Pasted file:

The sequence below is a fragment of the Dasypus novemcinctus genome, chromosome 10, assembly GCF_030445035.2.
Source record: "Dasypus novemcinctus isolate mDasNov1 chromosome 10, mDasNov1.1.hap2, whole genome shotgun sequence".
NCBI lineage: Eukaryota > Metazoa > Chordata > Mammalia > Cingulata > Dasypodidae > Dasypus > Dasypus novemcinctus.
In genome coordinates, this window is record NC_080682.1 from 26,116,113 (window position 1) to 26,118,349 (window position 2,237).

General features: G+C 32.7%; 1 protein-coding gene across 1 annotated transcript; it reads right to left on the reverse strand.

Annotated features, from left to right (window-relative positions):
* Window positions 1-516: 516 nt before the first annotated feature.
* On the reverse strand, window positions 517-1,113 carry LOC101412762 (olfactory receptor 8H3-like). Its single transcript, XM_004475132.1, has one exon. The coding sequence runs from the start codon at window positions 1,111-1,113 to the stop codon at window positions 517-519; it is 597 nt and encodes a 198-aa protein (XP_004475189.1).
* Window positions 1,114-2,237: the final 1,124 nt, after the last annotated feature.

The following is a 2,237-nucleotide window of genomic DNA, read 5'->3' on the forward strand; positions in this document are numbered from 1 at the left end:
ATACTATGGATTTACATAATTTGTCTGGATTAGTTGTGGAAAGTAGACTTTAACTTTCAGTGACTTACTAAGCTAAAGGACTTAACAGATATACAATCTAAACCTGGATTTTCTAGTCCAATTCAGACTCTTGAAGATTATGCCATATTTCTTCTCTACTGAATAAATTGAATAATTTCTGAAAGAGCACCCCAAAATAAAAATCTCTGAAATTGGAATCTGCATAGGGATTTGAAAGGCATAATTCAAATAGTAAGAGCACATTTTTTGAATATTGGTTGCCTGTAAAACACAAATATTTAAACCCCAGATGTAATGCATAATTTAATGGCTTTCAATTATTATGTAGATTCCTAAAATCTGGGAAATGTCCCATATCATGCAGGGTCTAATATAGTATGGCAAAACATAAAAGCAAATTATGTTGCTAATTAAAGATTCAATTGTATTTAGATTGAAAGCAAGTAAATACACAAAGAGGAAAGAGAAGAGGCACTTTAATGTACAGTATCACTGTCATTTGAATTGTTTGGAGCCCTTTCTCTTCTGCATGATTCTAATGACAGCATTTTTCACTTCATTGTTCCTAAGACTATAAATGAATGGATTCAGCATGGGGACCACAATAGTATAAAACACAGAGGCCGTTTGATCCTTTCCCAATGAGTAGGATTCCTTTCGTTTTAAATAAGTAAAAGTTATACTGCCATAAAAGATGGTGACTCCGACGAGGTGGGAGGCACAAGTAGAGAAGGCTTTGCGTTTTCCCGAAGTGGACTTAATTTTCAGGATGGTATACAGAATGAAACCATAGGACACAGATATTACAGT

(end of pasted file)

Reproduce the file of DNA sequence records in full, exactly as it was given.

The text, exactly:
The sequence below is a fragment of the Dasypus novemcinctus genome, chromosome 10, assembly GCF_030445035.2.
Source record: "Dasypus novemcinctus isolate mDasNov1 chromosome 10, mDasNov1.1.hap2, whole genome shotgun sequence".
NCBI lineage: Eukaryota > Metazoa > Chordata > Mammalia > Cingulata > Dasypodidae > Dasypus > Dasypus novemcinctus.
In genome coordinates, this window is record NC_080682.1 from 26,116,113 (window position 1) to 26,118,349 (window position 2,237).

General features: G+C 32.7%; 1 protein-coding gene across 1 annotated transcript; it reads right to left on the reverse strand.

Annotated features, from left to right (window-relative positions):
* Window positions 1-516: 516 nt before the first annotated feature.
* On the reverse strand, window positions 517-1,113 carry LOC101412762 (olfactory receptor 8H3-like). Its single transcript, XM_004475132.1, has one exon. The coding sequence runs from the start codon at window positions 1,111-1,113 to the stop codon at window positions 517-519; it is 597 nt and encodes a 198-aa protein (XP_004475189.1).
* Window positions 1,114-2,237: the final 1,124 nt, after the last annotated feature.

The following is a 2,237-nucleotide window of genomic DNA, read 5'->3' on the forward strand; positions in this document are numbered from 1 at the left end:
ATACTATGGATTTACATAATTTGTCTGGATTAGTTGTGGAAAGTAGACTTTAACTTTCAGTGACTTACTAAGCTAAAGGACTTAACAGATATACAATCTAAACCTGGATTTTCTAGTCCAATTCAGACTCTTGAAGATTATGCCATATTTCTTCTCTACTGAATAAATTGAATAATTTCTGAAAGAGCACCCCAAAATAAAAATCTCTGAAATTGGAATCTGCATAGGGATTTGAAAGGCATAATTCAAATAGTAAGAGCACATTTTTTGAATATTGGTTGCCTGTAAAACACAAATATTTAAACCCCAGATGTAATGCATAATTTAATGGCTTTCAATTATTATGTAGATTCCTAAAATCTGGGAAATGTCCCATATCATGCAGGGTCTAATATAGTATGGCAAAACATAAAAGCAAATTATGTTGCTAATTAAAGATTCAATTGTATTTAGATTGAAAGCAAGTAAATACACAAAGAGGAAAGAGAAGAGGCACTTTAATGTACAGTATCACTGTCATTTGAATTGTTTGGAGCCCTTTCTCTTCTGCATGATTCTAATGACAGCATTTTTCACTTCATTGTTCCTAAGACTATAAATGAATGGATTCAGCATGGGGACCACAATAGTATAAAACACAGAGGCCGTTTGATCCTTTCCCAATGAGTAGGATTCCTTTCGTTTTAAATAAGTAAAAGTTATACTGCCATAAAAGATGGTGACTCCGACGAGGTGGGAGGCACAAGTAGAGAAGGCTTTGCGTTTTCCCGAAGTGGACTTAATTTTCAGGATGGTATACAGAATGAAACCATAGGACACAGATATTACAGT